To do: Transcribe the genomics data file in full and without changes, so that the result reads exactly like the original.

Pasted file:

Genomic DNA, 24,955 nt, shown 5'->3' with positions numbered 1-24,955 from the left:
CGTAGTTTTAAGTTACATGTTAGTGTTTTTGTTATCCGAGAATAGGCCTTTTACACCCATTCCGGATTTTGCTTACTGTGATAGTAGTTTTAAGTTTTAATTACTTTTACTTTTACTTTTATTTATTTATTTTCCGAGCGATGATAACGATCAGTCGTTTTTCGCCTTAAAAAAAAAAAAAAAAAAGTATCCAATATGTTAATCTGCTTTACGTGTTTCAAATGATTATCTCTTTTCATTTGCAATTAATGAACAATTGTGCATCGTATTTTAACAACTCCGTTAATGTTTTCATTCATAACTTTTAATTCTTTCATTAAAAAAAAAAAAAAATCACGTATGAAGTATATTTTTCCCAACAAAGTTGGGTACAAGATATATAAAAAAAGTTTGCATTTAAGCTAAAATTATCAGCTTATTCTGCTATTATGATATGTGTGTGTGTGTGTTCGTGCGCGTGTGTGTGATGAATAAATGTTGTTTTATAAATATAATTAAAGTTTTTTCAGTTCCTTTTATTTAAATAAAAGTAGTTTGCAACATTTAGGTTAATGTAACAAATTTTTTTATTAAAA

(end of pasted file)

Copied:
Genomic DNA, 24,955 nt, shown 5'->3' with positions numbered 1-24,955 from the left:
CGTAGTTTTAAGTTACATGTTAGTGTTTTTGTTATCCGAGAATAGGCCTTTTACACCCATTCCGGATTTTGCTTACTGTGATAGTAGTTTTAAGTTTTAATTACTTTTACTTTTACTTTTATTTATTTATTTTCCGAGCGATGATAACGATCAGTCGTTTTTCGCCTTAAAAAAAAAAAAAAAAAAGTATCCAATATGTTAATCTGCTTTACGTGTTTCAAATGATTATCTCTTTTCATTTGCAATTAATGAACAATTGTGCATCGTATTTTAACAACTCCGTTAATGTTTTCATTCATAACTTTTAATTCTTTCATTAAAAAAAAAAAAAAATCACGTATGAAGTATATTTTTCCCAACAAAGTTGGGTACAAGATATATAAAAAAAGTTTGCATTTAAGCTAAAATTATCAGCTTATTCTGCTATTATGATATGTGTGTGTGTGTGTTCGTGCGCGTGTGTGTGATGAATAAATGTTGTTTTATAAATATAATTAAAGTTTTTTCAGTTCCTTTTATTTAAATAAAAGTAGTTTGCAACATTTAGGTTAATGTAACAAATTTTTTTATTAAAA